NEW YORK – U.S. stocks rallied Tuesday, recouping after an erroneous tweet pushed the market down 1 percent in seconds, as investors embraced earnings and less-dismal-than-anticipated corporate forecasts.

“The good news is guidance is still being cut by a majority of companies, but not all that much, or at a lesser rate. We’re not seeing major slashes to second-quarter expectations,” said Nick Raich, chief executive at The Earnings Scout in Cleveland, Ohio.

Of the more than 130 S&P 500 companies that have reported quarterly results so far, 70 percent beat earnings estimates but only 48 percent exceeded sales expectations, according to Raich.

The Dow Jones industrial average gained 152.29 points to end at 14,719.46. Components were led by DuPont, up 4.1 percent, after its first-quarter earnings more than doubled as drought conditions prompted farmers to buy more of its drought-resistant seeds and other products to protect crops.

Bank of America added 3 percent after Morgan Stanley upgraded the Dow member’s shares to overweight from equal weight.

Another Dow component, Travelers Companies, rose 2.1 percent after the Dow member and insurer reported a jump in first-quarter profit.

But the session was not lacking in drama, as the Dow lost more than 150 points in a matter of seconds, briefly trading down nearly 13 points on the day, before springing back after the Associated Press said its Twitter account was hacked. The AP’s Twitter feed had erroneously said that there had been two explosions at the White House.

“The mini crash and recovery does say something about the impact Twitter feeds can have,” Bruce McCain, chief investment strategist at Key Private Bank.

And “it probably does reveal a little bit about the skittishness of this market, not that it wouldn’t have had an impact in any case, but the market has struggled with confidence,” said McCain, who cited the defensive tilt of the market in the last month or so, with health care, consumer staples and utilities outperforming more economically sensitive sectors.

The S&P 500 index added 16.28 points to 1,578.78. The tech-heavy Nasdaq composite climbed 35.78 points to 3,269.33.

The price of oil slipped, with crude down 1 cent at $89.18 a barrel and gold off $12.40 to end at $1,408.80 an ounce.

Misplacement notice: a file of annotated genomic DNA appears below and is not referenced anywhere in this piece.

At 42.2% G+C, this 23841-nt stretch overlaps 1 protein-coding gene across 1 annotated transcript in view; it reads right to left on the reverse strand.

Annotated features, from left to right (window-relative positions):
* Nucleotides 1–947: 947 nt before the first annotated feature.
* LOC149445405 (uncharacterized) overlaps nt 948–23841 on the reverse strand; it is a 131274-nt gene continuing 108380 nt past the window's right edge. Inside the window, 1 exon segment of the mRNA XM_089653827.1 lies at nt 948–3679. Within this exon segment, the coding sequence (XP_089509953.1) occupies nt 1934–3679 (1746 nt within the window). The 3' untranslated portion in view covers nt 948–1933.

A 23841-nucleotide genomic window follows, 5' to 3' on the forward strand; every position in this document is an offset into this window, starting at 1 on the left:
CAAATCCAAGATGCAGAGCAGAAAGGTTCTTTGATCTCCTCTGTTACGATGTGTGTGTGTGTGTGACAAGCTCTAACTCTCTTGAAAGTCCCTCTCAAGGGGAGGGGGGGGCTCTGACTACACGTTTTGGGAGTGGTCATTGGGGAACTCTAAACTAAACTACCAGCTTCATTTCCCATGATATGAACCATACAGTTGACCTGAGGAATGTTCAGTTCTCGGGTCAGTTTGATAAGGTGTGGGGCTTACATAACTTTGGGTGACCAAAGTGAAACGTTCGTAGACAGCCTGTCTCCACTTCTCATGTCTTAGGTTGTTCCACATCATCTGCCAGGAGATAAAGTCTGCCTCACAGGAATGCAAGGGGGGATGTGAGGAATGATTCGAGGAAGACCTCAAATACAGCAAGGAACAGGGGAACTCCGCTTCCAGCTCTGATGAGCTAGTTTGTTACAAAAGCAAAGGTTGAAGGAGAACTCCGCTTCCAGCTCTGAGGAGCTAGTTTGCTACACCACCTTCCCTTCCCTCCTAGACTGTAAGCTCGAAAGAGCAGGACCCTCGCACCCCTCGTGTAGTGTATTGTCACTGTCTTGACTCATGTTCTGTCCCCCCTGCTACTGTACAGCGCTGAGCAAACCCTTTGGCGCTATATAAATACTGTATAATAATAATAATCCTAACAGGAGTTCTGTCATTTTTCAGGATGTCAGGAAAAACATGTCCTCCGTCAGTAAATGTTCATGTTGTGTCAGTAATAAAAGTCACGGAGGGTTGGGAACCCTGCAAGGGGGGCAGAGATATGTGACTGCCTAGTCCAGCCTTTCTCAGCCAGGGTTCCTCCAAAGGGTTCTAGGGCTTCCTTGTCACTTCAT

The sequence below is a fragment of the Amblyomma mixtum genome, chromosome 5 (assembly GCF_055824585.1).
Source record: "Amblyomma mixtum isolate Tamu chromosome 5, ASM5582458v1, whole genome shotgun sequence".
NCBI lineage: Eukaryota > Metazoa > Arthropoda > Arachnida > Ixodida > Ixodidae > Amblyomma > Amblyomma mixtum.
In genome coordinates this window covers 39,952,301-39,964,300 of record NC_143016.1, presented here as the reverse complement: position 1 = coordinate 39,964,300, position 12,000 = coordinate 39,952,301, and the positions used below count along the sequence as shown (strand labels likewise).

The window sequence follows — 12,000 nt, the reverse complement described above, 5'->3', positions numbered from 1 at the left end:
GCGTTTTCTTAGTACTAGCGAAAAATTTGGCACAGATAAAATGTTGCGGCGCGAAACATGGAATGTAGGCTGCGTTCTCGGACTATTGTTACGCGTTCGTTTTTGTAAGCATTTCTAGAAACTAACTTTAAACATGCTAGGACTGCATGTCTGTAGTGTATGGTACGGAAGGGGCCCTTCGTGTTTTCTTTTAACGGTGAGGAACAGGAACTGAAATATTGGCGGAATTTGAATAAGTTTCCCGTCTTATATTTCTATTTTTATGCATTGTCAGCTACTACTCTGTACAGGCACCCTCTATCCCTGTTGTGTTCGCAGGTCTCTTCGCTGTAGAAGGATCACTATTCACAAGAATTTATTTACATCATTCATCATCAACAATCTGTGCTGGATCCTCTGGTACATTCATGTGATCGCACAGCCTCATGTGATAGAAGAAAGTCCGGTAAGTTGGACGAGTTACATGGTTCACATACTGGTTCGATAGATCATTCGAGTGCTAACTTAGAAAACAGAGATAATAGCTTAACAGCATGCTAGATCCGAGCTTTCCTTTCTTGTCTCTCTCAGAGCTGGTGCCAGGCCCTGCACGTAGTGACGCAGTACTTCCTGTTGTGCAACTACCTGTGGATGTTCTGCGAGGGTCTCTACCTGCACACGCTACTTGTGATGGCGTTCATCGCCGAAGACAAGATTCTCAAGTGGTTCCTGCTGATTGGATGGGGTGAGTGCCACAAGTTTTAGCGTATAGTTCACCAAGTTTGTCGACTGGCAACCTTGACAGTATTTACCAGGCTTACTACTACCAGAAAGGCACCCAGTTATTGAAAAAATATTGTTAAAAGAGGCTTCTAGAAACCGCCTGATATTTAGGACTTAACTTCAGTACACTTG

Netflix surged 24 percent a day after the online-video provider’s earnings beat Wall Street forecasts.

Coach shares advanced after the maker of luxury handbags reported fiscal-third-quarter results that topped estimates and increased its dividend by 15 cents to $1.35 a share.

United Technologies shares slid after the diversified manufacturer on Tuesday reported a better-than-estimated profit but its chief financial officer said the government’s scheduled budget cuts have begun to dent orders.

Lockheed Martin’s shares climbed after the weapons supplier reported per-share earnings that beat Wall Street’s estimates, but also warned U.S. budget cuts could bring full-year revenue down to the lower end of its prior guidance.

Listening to what corporate bosses have to say, “it’s a cautious tone, and usually these CEOs are cheerleaders. They’re using excess cash to buy back shares and increase dividends, as opposed to reinvesting in their business and hiring people,” Raich said.

The decline in sovereign-debt yields, including in Spain and Italy, also bolstered the case for equities.

“Several countries are reporting record-low yields for their sovereign debt across maturities ranging from two years to 10 years,” noted Fred Dickson, chief investment strategist at Davidson Cos.

Data showed that U.S. sales of new single-family homes rose 1.5 percent in March to an annual rate of 417,000 from 411,000 in February.

Other data Tuesday had the Federal Housing Finance Agency’s home-price index rising 0.7 percent in February and Markit’s “flash” U.S. PMI for April sliding to a six-month low.